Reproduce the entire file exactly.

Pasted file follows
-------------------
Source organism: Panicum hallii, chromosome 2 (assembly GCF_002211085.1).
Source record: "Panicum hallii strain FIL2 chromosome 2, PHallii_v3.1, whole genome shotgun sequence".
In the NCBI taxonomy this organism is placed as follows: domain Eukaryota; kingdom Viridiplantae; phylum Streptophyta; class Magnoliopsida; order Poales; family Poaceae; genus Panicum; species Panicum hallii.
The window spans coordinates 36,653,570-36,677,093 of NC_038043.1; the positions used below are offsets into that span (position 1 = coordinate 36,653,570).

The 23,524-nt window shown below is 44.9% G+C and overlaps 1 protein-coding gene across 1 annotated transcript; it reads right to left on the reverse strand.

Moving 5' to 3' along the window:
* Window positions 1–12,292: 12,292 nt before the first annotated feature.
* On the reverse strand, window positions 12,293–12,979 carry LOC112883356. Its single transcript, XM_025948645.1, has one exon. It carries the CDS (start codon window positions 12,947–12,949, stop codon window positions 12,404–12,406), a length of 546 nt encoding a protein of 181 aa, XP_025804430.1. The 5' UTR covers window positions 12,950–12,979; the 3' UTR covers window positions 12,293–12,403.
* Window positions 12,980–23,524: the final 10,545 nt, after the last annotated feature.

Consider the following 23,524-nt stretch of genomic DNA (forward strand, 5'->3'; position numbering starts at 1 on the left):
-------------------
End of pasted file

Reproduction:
Source organism: Panicum hallii, chromosome 2 (assembly GCF_002211085.1).
Source record: "Panicum hallii strain FIL2 chromosome 2, PHallii_v3.1, whole genome shotgun sequence".
In the NCBI taxonomy this organism is placed as follows: domain Eukaryota; kingdom Viridiplantae; phylum Streptophyta; class Magnoliopsida; order Poales; family Poaceae; genus Panicum; species Panicum hallii.
The window spans coordinates 36,653,570-36,677,093 of NC_038043.1; the positions used below are offsets into that span (position 1 = coordinate 36,653,570).

The 23,524-nt window shown below is 44.9% G+C and overlaps 1 protein-coding gene across 1 annotated transcript; it reads right to left on the reverse strand.

Moving 5' to 3' along the window:
* Window positions 1–12,292: 12,292 nt before the first annotated feature.
* On the reverse strand, window positions 12,293–12,979 carry LOC112883356. Its single transcript, XM_025948645.1, has one exon. It carries the CDS (start codon window positions 12,947–12,949, stop codon window positions 12,404–12,406), a length of 546 nt encoding a protein of 181 aa, XP_025804430.1. The 5' UTR covers window positions 12,950–12,979; the 3' UTR covers window positions 12,293–12,403.
* Window positions 12,980–23,524: the final 10,545 nt, after the last annotated feature.

Consider the following 23,524-nt stretch of genomic DNA (forward strand, 5'->3'; position numbering starts at 1 on the left):